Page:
The military arrive in force as Colonel Howard prepares to lead them in a expedition to recover a valuable piece of hardware. Howard is remarkably blase as he informs Inskip that he’s invoked martial law and is therefore now in complete control of the island.
As the soldiers make their landing, Michael is still musing over the identity of the killer and the reason why he’s being hunted by the army. “They lost contact with that craft and it ran aground here. Probably a power failure. Because what got out of it was no longer a man. Radioactive. Its mind in splinters.”
Douglas Camfield had been a Lieutenant in the West Yorkshire regiment, but due to health issues he was forced to leave in 1956. His love of the military never left him though and can clearly be seen in some of his best directorial efforts.
The Web of Fear, The Invasion and Terror of the Zygons were three classic Camfield-directed Doctor Who‘s which all had a strong military angle. And in some ways the last episode of The Nightmare Man resembles Zygons – the incongruous juxtaposition of the army and a small Scottish village, for example.
The revelation of the killer’s identity seems to be one of the main reasons why The Nightmare Man is viewed as a disappointment. After three episodes of teasing the audience with various possibilities, the somewhat prosaic reality can’t help but feel like a letdown. Especially as when we see him in the cold light of day he’s not a terrifying sight – although that may have been intentional (let’s be generous and give the production the benefit of the doubt).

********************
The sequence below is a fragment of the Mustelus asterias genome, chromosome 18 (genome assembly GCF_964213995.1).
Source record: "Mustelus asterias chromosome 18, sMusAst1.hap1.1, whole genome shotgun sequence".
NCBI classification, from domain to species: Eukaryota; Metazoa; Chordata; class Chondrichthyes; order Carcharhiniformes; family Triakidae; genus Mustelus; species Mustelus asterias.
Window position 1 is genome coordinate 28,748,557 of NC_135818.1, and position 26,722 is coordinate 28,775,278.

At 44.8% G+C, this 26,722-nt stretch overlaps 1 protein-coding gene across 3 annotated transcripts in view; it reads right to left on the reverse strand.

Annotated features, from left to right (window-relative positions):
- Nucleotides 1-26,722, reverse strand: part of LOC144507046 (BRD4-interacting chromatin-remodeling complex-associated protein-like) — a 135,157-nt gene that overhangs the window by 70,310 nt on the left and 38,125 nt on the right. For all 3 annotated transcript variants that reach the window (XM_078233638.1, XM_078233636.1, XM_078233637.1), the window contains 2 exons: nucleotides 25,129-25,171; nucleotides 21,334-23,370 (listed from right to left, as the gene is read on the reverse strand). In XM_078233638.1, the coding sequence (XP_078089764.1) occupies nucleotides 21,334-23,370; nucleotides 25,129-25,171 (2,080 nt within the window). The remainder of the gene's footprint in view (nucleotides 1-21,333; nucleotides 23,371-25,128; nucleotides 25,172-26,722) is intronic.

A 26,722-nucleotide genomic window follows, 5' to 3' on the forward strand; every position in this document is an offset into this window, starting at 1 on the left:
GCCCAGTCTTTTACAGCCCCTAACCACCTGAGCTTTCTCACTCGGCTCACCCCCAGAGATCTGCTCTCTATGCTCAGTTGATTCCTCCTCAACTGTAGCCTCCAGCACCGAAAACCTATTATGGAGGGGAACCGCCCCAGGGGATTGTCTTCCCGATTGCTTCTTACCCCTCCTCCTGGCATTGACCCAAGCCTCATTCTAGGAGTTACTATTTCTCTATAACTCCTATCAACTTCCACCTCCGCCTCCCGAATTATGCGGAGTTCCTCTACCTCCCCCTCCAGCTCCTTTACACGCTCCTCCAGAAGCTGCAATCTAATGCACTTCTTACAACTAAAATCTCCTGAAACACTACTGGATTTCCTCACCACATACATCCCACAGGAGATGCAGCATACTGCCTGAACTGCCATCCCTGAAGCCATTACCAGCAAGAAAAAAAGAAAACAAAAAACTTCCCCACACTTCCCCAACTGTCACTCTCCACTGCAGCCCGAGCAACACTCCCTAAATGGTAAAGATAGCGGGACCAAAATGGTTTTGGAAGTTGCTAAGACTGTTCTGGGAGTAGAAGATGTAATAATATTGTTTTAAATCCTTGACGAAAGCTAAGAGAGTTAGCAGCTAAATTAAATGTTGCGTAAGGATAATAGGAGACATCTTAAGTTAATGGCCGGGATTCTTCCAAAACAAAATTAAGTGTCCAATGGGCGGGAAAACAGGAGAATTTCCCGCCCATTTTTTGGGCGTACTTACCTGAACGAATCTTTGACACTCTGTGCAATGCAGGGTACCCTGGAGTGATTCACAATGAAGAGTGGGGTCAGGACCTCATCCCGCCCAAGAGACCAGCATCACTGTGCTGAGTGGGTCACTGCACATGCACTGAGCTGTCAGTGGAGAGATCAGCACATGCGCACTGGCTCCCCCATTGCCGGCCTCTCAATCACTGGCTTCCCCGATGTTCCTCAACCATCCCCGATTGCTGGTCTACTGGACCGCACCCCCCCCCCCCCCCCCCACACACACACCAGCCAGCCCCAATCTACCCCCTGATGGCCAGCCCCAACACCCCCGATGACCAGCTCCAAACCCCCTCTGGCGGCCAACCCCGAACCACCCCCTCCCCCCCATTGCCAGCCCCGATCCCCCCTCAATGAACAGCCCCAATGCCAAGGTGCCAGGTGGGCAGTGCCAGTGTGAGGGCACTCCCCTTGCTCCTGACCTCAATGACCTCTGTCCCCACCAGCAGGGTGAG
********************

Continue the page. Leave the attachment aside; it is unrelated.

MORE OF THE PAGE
Another slight disappointment is the way that Inskip fades away once Howard takes control. But the fact that Howard isn’t all he appears to be is a decent twist, although the audience should have twigged this early on (after he tells Michael and Fiona that he has a great admiration for their police).
Positives. Maurice Roëves as Inskip and James Cosmo as his laconic sidekick Sergeant Carch. The slowly increasing sense of dread and fear as the attacks continue.
Negatives. Not every question is answered – for example we’re never told why the killer became cannibalistic or how he had super-human strength. And if the killer looks rather unimpressive in the cold light of day, then that goes double for his craft. We’re expected to believe that it could travel thousands of miles in the water? Sadly it looks like the filmiest, most unconvincing prop ever.
There’s no doubt that the dream-team combination of Holmes and Camfield would have been enough to interest many Doctor Who fans, but The Nightmare Man doesn’t really show either at their best. The script is workmanlike (not having read the original novel I can’t say whether Holmes added many of his own touches). His trademark humour isn’t really in evidence, although Carch gets some decent lines. Camfield seems to perk up when the army arrive, but otherwise there’s few of the flourishes and innovative camera-angles for which he was known.
But whilst The Nightmare Man ends with a whimper rather than a bang, it still has its moments. Not a classic, but there are worse ways to spend a few hours.